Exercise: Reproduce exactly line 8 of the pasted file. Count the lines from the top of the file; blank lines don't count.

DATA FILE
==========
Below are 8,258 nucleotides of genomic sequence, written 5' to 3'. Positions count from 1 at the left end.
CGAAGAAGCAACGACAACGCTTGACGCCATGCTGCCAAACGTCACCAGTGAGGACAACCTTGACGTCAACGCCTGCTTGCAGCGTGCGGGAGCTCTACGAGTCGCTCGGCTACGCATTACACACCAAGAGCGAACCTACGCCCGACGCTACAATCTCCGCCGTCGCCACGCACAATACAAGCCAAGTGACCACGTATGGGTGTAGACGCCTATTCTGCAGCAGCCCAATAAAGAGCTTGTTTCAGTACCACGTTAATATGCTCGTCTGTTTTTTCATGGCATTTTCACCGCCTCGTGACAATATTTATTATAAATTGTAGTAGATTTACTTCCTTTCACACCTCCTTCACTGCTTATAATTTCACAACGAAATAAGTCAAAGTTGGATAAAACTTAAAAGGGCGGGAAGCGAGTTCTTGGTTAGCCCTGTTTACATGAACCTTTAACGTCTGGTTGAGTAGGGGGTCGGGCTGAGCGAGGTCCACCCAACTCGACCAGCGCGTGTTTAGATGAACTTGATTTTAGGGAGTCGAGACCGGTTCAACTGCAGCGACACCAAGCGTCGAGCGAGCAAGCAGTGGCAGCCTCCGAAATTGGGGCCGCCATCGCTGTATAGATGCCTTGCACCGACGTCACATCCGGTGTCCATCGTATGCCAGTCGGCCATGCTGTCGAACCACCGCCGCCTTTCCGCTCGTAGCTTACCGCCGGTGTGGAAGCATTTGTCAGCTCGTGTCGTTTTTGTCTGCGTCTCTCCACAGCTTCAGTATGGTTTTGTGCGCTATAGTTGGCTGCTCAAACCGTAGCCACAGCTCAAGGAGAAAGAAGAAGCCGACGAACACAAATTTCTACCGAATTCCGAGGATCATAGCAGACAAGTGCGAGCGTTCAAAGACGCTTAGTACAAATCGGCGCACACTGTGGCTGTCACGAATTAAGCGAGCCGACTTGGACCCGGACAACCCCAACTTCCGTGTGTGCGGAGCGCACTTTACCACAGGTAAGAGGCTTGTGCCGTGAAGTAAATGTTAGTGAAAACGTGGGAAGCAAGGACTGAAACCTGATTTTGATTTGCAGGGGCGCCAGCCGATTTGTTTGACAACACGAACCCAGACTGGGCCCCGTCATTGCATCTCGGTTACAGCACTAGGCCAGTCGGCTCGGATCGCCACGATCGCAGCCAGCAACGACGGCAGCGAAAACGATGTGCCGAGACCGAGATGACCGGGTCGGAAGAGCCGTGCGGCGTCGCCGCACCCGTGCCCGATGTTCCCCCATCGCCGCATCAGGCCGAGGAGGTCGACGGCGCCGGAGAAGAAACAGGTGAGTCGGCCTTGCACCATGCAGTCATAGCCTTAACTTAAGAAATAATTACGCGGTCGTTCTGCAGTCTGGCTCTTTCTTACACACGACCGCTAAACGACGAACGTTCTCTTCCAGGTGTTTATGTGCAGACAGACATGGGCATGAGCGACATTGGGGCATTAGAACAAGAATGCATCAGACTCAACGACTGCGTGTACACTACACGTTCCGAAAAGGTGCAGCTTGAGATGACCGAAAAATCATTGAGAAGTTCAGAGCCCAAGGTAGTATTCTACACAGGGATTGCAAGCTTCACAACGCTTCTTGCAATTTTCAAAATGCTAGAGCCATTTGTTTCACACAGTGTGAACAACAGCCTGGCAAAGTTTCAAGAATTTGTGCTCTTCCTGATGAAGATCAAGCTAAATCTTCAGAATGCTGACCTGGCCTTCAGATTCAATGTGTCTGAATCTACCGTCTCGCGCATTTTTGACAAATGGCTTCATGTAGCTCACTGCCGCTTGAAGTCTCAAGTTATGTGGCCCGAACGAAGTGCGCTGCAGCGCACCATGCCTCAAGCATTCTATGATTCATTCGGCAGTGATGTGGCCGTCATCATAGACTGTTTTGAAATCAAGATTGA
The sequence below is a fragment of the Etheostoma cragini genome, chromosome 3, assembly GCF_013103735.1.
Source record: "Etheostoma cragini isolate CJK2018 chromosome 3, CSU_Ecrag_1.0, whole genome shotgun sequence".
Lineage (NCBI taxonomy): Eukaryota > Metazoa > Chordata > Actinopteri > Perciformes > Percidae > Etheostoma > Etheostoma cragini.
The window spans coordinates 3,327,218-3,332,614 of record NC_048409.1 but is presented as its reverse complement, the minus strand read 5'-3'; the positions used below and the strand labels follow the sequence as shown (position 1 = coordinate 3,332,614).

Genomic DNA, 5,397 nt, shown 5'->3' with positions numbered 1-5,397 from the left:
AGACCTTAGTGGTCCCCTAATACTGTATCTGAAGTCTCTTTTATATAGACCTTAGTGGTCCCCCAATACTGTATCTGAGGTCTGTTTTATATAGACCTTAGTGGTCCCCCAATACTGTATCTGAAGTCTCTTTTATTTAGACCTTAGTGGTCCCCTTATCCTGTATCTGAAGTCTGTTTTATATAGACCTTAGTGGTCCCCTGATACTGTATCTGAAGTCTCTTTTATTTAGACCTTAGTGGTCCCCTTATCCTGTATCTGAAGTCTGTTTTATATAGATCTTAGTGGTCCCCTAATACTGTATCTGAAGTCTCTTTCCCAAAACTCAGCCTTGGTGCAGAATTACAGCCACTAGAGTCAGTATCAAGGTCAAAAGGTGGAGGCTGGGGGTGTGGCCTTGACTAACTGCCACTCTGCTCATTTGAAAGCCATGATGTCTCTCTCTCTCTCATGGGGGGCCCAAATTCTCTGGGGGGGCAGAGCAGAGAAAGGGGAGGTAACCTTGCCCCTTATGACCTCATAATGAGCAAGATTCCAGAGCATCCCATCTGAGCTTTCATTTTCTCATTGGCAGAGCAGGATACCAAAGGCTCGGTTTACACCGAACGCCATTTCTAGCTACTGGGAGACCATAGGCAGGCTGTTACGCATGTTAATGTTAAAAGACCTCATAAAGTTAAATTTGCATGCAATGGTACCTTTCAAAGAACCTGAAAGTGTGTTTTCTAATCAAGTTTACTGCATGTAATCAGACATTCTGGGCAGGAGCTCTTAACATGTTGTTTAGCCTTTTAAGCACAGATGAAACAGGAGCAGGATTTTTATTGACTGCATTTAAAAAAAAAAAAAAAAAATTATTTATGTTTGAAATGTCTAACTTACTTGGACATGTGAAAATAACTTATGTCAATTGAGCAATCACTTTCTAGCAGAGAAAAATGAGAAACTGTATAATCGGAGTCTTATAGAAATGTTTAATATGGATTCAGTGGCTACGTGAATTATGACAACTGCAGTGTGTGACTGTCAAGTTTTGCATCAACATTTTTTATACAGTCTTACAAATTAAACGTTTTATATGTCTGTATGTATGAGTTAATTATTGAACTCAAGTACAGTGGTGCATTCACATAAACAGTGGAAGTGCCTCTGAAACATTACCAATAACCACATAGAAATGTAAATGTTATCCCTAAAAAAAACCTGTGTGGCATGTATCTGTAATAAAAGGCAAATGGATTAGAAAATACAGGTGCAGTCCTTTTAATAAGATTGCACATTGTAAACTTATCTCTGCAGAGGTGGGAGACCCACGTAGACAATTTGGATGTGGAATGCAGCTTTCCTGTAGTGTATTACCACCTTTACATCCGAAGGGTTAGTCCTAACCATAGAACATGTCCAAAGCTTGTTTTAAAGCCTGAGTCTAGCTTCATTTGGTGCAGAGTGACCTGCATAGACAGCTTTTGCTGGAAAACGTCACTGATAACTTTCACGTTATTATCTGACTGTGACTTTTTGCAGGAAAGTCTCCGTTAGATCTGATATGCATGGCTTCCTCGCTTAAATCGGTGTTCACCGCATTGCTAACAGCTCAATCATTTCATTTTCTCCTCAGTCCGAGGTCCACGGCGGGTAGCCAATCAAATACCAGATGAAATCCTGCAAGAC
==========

AGACCTTAGTGGTCCCCTAATACTGTATCTGAAGTCTCTTTTATATAGACCTTAGTGGTCCCCCAATACTGTATCTGAGGTCTGTTTTATATAGACCTTAGTGGTCCCCCAATACTGTATCTGAAGTCTCTTTTATTTAGACCTTAGTGGTCCCCTTATCCTGTATCTGAAGTCTGTTTTATATAGACCTTAGTGGTCCCCTGATACTGTATCTGAAGTCTCTTTTATTTAGACCTTAGTGGTCCCCTTATCCTGTATCTGAAGTCTGTTTTATATAGATCTTAGTGGTCCCCTAATACTGTATCTGAAGTCTCTTTCCCAAAACTCAGCCTTGGTGCAGAATTACAGCCACTAGAGTCAGTATCAAGGTCAAAAGGTGGAGGCTGGGGGTGTGGCCTTGACTAACTGCCACTCTGCTCATTTGAAAGCCATGATGTCTCTCTCTCTCTCATGGGGGGCCCAAATTCTCTGGGGGGGCAGAGCAGAGAAAGGGGAGGTAACCTTGCCCCTTATGACCTCATAATGAGCAAGATTCCAGAGCATCCCATCTGAGCTTTCATTTTCTCATTGGCAGAGCAGGATACCAAAGGCTCGGTTTACACCGAACGCCATTTCTAGCTACTGGGAGACCATAGGCAGGCTGTTACGCATGTTAATGTTAAAAGACCTCATAAAGTTAAATTTGCATGCAATGGTACCTTTCAAAGAACCTGAAAGTGTGTTTTCTAATCAAGTTTACTGCATGTAATCAGACATTCTGGGCAGGAGCTCTTAACATGTTGTTTAGCCTTTTAAGCACAGATGAAACAGGAGCAGGATTTTTATTGACTGCATTTAAAAAAAAAAAAAAAAAATTATTTATGTTTGAAATGTCTAACTTACTTGGACATGTGAAAATAACTTATGTCAATTGAGCAATCACTTTCTAGCAGAGAAAAATGAGAAACTGTATAATCGGAGTCTTATAGAAATGTTTAATATGGATTCAGTGGCTACGTGAATTATGACAACTGCAGTGTGTGACTGTCAAGTTTTGCATCAACATTTTTTATACAGTCTTACAAATTAAACGTTTTATATGTCTGTATGTATGAGTTAATTATTGAACTCAAGTACAGTGGTGCATTCACATAAACAGTGGAAGTGCCTCTGAAACATTACCAATAACCACATAGAAATGTAAATGTTATCCCTAAAAAAAACCTGTGTGGCATGTATCTGTAATAAAAGGCAAATGGATTAGAAAATACAGGTGCAGTCCTTTTAATAAGATTGCACATTGTAAACTTATCTCTGCAGAGGTGGGAGACCCACGTAGACAATTTGGATGTGGAATGCAGCTTTCCTGTAGTGTATTACCACCTTTACATCCGAAGGGTTAGTCCTAACCATAGAACATGTCCAAAGCTTGTTTTAAAGCCTGAGTCTAGCTTCATTTGGTGCAGAGTGACCTGCATAGACAGCTTTTGCTGGAAAACGTCACTGATAACTTTCACGTTATTATCTGACTGTGACTTTTTGCAGGAAAGTCTCCGTTAGATCTGATATGCATGGCTTCCTCGCTTAAATCGGTGTTCACCGCATTGCTAACAGCTCAATCATTTCATTTTCTCCTCAGTCCGAGGTCCACGGCGGGTAGCCAATCAAATACCAGATGAAATCCTGCAAGAC